Some goals are universal. Adopt a healthier lifestyle. Help achieve world peace. Get sales and marketing teams aligned.
The State of Lead Management survey didn’t give business professionals the chance to offer their thoughts on two of those lofty goals. But they were asked about the working relationship between sales and marketing at their companies. And, boy, did the 527 respondents have an opinion about that. When asked if they believe those teams are properly aligned to achieve their business goals:
- 41 percent said not yet
- 6.7 percent said not sure
So, nearly half of survey-takers voiced concerns that the two departments focused on driving company revenue have doubts about their sales and marketing alignment.
Yes, we know. You’re shocked — shocked! — by that finding.
“Those numbers don’t really surprise me,” added Christine Maxey, director of enterprise solutions at LeanData. “Businesses don’t know how to align. I’m not even sure they know what that means. They’re confused because they’ll get into a meeting and agree on an objective. But they don’t understand how to align when it comes to actual execution.”
LeanData conducted the survey to gain a better understanding of how B2B companies are managing the leads that fuel their revenue engines. The answers from respondents uncovered stark divisions between how sales and marketing pros view their lead management process.
For instance, 61 percent of sales leaders said their teams always follow up on marketing-generated leads. But only 30 percent of marketing leaders said they believe sales always works their leads.
Again, hardly a surprise. But that hard reality contrasts with the rose-colored vision most businesses have for sales and marketing — that they’re on the same page . . . or at least reading from the same playbook. Alignment has become a buzzy catchphrase thanks to the growing interest in account-based strategies. One of the core principles of Account-Based Marketing is to have the teams working in tandem to crack open target accounts.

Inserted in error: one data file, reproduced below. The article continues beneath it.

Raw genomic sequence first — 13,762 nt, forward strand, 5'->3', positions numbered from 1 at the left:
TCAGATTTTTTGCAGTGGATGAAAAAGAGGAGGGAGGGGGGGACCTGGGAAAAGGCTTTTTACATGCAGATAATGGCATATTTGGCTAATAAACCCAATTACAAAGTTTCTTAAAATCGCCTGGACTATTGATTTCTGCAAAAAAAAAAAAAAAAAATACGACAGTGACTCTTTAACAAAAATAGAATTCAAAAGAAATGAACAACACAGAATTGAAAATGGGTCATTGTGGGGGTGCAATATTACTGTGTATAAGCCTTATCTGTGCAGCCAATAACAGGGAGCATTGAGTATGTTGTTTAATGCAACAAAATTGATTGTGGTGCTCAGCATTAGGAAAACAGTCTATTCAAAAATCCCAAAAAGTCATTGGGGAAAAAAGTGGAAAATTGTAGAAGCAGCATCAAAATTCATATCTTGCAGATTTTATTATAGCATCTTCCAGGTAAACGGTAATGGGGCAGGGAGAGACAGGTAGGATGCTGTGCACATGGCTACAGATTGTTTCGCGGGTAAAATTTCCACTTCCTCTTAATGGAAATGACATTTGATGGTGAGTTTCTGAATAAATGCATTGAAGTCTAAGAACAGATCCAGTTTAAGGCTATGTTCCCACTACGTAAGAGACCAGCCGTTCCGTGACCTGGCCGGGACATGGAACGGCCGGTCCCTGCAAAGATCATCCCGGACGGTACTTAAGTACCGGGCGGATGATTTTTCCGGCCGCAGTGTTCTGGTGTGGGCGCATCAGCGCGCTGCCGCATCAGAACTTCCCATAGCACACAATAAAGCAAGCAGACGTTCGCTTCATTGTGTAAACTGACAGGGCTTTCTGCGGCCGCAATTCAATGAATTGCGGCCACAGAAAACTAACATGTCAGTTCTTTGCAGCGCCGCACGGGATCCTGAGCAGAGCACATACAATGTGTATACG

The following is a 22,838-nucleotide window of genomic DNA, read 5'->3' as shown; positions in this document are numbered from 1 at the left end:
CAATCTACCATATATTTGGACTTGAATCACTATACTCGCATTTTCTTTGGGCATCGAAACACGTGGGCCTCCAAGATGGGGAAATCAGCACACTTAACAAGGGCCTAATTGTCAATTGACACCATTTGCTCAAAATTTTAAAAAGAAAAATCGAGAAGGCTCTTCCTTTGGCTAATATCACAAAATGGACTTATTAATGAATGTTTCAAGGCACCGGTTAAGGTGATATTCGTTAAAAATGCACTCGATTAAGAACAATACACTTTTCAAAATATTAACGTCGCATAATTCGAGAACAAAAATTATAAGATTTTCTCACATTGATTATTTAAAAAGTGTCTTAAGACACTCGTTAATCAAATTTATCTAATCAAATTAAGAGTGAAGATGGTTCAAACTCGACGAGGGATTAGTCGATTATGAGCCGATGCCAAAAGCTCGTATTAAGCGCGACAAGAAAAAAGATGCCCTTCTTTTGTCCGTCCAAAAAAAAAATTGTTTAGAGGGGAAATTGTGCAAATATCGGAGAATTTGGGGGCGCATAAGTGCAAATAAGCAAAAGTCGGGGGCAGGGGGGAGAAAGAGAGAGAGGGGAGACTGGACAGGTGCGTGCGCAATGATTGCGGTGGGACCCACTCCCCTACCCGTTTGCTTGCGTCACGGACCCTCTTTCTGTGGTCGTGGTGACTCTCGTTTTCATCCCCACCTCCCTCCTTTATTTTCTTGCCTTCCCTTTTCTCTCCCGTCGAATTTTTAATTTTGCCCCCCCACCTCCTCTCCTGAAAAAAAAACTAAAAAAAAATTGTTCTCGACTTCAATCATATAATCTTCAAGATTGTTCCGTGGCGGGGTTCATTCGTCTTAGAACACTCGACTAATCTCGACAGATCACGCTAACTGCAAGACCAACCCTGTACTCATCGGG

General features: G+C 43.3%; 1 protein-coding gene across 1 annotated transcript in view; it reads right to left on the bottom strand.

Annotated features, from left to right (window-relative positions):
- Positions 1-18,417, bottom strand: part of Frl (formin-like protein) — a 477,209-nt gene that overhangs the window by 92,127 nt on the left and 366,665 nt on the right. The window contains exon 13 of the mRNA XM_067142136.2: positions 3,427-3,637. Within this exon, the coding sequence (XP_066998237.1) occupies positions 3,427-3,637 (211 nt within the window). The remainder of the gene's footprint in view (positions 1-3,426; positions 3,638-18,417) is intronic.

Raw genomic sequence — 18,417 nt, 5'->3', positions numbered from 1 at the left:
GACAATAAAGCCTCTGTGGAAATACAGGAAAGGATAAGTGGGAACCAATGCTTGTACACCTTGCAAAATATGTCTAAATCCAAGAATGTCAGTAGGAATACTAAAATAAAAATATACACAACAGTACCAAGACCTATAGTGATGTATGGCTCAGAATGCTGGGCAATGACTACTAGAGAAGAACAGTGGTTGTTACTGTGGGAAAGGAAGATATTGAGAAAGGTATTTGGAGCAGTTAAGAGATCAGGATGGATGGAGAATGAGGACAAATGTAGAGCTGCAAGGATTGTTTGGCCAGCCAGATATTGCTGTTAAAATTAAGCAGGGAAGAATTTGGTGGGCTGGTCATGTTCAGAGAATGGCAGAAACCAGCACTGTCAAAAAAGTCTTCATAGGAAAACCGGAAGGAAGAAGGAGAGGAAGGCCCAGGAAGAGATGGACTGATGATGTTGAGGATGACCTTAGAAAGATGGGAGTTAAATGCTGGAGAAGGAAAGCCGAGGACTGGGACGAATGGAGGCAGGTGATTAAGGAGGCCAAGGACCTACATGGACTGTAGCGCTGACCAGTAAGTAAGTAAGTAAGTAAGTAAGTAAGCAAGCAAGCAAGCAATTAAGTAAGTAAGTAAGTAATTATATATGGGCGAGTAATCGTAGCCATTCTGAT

That sounds great . . . in theory.
“Marketing really wants to do a good job,” Maxey said. “They’re delivering what they think are good leads. Sales really wants to sell and drive the company revenue machine. Both teams are doing the best they can. It’s not that marketing and sales aren’t doing their jobs. They are.”
Then what’s the problem? Why can there be so much finger-pointing?
“It’s the hand-off between them that creates the confusion,” Maxey continued. “It’s the system that causes the problem. When systems fail, those applications don’t get blamed. People and departments get blamed. That’s when trust erodes. Or everyone decides that you have an intractable problem that just can’t be fixed.”
The survey results support Maxey’s belief that a root cause of misalignment is the lead management process. More than 57 percent of respondents expressed doubts that their lead workflow creates an ideal customer experience. In other words, they question if leads are consistently reaching the right people in their organizations. Another key takeaway: Respondents admitted that, on average, one out of every four leads is assigned inaccurately.
What traditionally has been perceived as marketers providing poor leads or sales people not following up could instead be a situation of good leads simply falling through the cracks due to a faulty process.
Maxey added that it’s a mistake to think of alignment as the two teams simply “getting along.” Rather, it’s sales and marketing ensuring that software applications — especially the source-of-record CRM — are accurately routing leads to the right place.
“Marketing doesn’t go over to sales and say, ‘Hey, I sent you 500 new leads today. How’s everyone doing over here? You guys good? You get what you needed?’” Maxey said. “They’re relying on the system being the conduit for them. The hand-off is really the only place where sales and marketing touch. The crux of their relationship is the CRM, whether it’s Salesforce or something else. If it’s not working, that’s where the trust breaks down.”
This is more commonly called misalignment.
That, in turn, can lead to a questionable customer experience. And the results indicate that the problem is widespread. Can’t sales and marketing just get along? Maybe, but they’ll have to fix their lead routing issues first.
Learn more about The State of Lead Management by viewing the full survey results.
About the Author
Mark Emmons is the staff writer at LeanData. He previously was a reporter at the San Jose Mercury News, Orange County Register and Detroit Free Press. He can be reached at firstname.lastname@example.org.Follow on Twitter